2. If the instance has a __slots__ attribute (see Section 26.2.4, “Conserving memory with __slots__), return the value of the slot with name a. If a does not match any of the slot names, or if the named slot has never been set to a value, raise AttributeError.

  3. If a is a key in i.__dict__, return the corresponding value.

  4. Search for attribute a in class C. If that fails, search all the parent classes of C all the way back to object.

  5. If all searches in the preceding step failed and the instance has a .__getattr__() special method, call that method. See Section 26.3.14, “__getattr__(): Handle a reference to an unknown attribute”; please note the differences from Section 26.3.15, “__getattribute__(): Intercept all attribute references”.

  6. If all the above steps fail to produce a value, raise AttributeError.

26.2.3. Properties in new-style classes: Fine-grained attribute access control

The outline of attribute access in Section 26.2.2, “Attribute access control in new-style classes” is slightly oversimplified in one respect. Any of the attribute search steps in this procedure may produce a property rather than the actual attribute value.

A property is a special object that is produced by the property() function. For a discussion of the three types of attribute access (get, set, and delete), the protocols for the accessor functions, and examples, see Section 21.15, “property(): Create an access-controlled attribute”.

26.2.4. Conserving memory with __slots__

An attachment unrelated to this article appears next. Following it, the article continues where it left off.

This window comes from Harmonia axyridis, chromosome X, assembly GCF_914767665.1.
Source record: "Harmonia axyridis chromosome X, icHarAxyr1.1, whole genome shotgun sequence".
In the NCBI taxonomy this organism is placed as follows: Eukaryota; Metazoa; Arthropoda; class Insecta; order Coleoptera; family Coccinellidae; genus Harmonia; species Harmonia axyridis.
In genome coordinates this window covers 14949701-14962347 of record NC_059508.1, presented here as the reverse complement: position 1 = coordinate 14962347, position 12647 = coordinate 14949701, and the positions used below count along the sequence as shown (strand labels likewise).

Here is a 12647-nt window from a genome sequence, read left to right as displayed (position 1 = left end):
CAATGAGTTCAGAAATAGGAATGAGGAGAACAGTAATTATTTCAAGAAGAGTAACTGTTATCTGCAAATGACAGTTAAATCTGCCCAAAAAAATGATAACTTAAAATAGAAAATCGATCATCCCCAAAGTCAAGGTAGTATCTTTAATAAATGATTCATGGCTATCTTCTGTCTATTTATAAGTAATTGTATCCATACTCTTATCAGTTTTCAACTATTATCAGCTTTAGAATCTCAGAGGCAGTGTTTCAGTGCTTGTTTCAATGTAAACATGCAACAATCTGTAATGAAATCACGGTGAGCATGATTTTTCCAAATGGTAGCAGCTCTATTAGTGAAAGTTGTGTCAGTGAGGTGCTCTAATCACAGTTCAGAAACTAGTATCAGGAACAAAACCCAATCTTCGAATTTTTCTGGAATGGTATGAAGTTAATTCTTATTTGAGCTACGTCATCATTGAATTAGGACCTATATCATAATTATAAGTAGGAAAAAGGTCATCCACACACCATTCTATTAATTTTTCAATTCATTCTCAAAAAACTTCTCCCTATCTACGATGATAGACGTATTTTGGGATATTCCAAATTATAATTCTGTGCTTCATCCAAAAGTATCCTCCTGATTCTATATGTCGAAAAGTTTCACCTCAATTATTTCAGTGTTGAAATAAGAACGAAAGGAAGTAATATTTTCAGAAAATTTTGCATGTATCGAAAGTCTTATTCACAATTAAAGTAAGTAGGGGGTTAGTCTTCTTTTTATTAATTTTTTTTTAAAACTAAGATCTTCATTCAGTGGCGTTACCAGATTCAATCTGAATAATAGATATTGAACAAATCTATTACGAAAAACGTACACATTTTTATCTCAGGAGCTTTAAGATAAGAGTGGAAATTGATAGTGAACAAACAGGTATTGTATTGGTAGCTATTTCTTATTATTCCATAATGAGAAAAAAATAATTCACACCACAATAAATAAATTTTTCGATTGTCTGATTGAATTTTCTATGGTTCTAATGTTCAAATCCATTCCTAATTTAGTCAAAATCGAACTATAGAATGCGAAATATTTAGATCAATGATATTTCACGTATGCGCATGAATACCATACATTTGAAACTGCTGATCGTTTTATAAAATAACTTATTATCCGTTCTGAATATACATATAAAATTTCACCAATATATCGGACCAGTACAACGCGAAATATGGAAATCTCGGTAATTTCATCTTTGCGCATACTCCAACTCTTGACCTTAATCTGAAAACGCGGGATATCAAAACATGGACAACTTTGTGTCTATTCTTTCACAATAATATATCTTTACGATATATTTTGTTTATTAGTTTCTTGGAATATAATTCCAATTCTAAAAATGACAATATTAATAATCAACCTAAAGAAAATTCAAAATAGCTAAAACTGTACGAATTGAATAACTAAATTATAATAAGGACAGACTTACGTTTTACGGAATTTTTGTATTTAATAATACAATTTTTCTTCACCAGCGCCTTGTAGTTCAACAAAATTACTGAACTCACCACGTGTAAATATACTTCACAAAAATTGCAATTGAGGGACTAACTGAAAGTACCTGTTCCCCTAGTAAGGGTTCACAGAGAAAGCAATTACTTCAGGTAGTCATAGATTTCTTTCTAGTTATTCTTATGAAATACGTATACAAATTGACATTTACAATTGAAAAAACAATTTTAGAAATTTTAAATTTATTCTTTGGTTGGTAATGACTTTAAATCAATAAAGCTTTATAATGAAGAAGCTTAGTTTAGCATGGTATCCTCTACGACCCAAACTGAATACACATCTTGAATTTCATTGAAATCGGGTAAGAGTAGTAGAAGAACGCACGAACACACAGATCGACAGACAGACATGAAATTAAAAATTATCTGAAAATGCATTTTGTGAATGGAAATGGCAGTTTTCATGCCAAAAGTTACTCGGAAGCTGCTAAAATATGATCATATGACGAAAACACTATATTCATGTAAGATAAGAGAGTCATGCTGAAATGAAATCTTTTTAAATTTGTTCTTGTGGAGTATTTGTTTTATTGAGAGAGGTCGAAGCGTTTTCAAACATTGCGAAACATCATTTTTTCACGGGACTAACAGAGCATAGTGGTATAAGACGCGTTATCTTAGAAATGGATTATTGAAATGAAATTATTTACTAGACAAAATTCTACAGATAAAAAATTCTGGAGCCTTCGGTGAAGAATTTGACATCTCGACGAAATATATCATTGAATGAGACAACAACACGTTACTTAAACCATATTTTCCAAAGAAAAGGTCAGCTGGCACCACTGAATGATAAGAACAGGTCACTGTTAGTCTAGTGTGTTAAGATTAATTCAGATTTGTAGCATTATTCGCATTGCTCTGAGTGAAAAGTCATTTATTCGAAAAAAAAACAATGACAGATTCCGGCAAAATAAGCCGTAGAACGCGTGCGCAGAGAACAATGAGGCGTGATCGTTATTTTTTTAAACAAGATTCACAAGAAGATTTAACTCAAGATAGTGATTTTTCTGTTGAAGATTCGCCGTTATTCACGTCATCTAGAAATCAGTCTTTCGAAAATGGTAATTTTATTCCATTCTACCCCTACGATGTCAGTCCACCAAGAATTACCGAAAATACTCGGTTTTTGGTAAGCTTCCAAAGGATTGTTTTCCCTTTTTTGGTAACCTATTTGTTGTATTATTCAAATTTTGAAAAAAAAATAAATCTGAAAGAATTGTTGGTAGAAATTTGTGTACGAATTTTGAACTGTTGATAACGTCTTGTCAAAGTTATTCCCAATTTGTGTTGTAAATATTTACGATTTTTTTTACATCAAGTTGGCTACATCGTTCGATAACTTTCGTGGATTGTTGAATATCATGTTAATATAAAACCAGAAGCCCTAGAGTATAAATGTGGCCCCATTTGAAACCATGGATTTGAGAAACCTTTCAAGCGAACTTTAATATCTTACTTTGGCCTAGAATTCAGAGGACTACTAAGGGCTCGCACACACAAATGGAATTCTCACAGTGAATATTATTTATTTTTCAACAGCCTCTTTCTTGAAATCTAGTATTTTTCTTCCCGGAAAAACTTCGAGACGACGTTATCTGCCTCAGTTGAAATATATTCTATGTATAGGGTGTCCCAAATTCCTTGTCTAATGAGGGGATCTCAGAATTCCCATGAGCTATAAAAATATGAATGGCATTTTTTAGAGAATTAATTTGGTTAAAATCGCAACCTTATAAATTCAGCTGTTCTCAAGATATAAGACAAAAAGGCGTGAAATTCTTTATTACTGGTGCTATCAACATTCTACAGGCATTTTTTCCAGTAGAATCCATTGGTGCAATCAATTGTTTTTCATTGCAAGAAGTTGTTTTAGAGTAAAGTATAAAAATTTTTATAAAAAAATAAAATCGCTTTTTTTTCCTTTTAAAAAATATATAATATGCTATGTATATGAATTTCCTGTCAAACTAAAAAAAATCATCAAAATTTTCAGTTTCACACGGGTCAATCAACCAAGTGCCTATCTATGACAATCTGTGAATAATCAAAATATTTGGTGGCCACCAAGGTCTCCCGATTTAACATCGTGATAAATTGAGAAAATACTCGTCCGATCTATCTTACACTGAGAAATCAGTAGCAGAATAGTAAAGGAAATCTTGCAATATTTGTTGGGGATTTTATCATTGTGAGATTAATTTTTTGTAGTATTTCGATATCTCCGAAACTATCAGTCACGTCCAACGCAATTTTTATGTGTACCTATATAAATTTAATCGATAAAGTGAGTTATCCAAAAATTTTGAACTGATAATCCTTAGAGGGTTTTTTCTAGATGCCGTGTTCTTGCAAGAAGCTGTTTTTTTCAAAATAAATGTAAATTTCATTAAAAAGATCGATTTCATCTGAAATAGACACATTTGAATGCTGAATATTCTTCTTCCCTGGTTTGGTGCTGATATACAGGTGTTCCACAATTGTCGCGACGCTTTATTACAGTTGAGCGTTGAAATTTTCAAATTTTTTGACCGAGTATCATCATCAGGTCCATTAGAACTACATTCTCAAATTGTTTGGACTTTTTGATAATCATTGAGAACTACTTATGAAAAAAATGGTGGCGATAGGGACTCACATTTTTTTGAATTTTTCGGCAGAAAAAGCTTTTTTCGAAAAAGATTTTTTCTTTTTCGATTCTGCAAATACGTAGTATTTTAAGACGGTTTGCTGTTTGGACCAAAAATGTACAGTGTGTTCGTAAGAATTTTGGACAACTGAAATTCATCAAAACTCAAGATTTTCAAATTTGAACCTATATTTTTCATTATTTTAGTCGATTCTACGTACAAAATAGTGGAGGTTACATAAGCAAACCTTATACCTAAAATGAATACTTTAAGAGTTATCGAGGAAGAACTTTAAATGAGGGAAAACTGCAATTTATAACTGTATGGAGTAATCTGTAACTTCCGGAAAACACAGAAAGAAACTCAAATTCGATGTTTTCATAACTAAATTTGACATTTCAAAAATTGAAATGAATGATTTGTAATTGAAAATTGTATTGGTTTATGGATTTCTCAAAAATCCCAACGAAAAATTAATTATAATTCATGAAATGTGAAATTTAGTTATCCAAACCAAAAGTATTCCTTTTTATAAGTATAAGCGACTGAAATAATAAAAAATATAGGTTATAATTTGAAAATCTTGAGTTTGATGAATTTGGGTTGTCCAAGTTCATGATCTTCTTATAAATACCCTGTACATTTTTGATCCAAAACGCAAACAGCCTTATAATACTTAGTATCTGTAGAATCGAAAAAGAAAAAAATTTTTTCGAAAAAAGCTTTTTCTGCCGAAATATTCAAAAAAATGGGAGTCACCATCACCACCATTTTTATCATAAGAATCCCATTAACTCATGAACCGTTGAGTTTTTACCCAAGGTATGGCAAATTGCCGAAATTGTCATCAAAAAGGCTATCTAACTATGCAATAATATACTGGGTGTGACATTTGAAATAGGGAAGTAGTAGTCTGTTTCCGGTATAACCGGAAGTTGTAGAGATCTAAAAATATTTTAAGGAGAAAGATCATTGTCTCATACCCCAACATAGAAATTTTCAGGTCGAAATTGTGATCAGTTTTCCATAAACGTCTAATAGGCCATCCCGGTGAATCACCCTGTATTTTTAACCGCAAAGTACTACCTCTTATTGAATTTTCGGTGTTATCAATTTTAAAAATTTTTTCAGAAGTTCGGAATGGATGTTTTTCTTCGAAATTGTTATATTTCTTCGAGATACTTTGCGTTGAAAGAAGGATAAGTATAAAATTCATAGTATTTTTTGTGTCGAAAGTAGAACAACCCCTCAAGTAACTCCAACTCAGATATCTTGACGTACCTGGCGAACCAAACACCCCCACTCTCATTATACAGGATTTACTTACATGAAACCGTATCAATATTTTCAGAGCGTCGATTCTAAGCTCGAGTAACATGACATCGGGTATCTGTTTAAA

Normally, you can add new attributes to an instance's namespace with any name you want. The instance's .__dict__ attribute is effectively a dictionary, and you can add any number of names to it.

However, in a new-style class, you may specify a given, limited set of attribute names that are allowed in instances of the class. There are two reasons why you might want to do this:

  • If your program is going to create large numbers of instances of a class, to the point where you may run out of memory, you can save some storage within each instance by sacrificing the ability to add arbitrary attribute names.

  • If you limit the set of permissible attribute names, Python will detect any reference to a name not in the permissible set, and raise an AttributeError exception. This may help you catch certain programming errors.

To limit the set of attribute names in a new-style class, assign to a class variable named __slots__ a tuple containing the allowable names, like this:

    __slots__ = (n1, n2, ...)

Here's a small example. Suppose you want instances of class Point to contain nothing more than two attributes named .x and .y:

>>> class Point(object):
...     __slots__ = ('x', 'y')
...     def __init__(self, abscissa, ordinate):
...         self.x, self.y = abscissa, ordinate
>>> x2=Point(3, 7)
>>> x2.x
>>> x2.y
>>> x2.temperature = 98.6
Traceback (most recent call last):
  File "<stdin>", line 1, in <module>
AttributeError: 'Point' object has no attribute 'temperature'

When you declare a __slots__ attribute in a new-style class, instances will not have a .__dict__ attribute.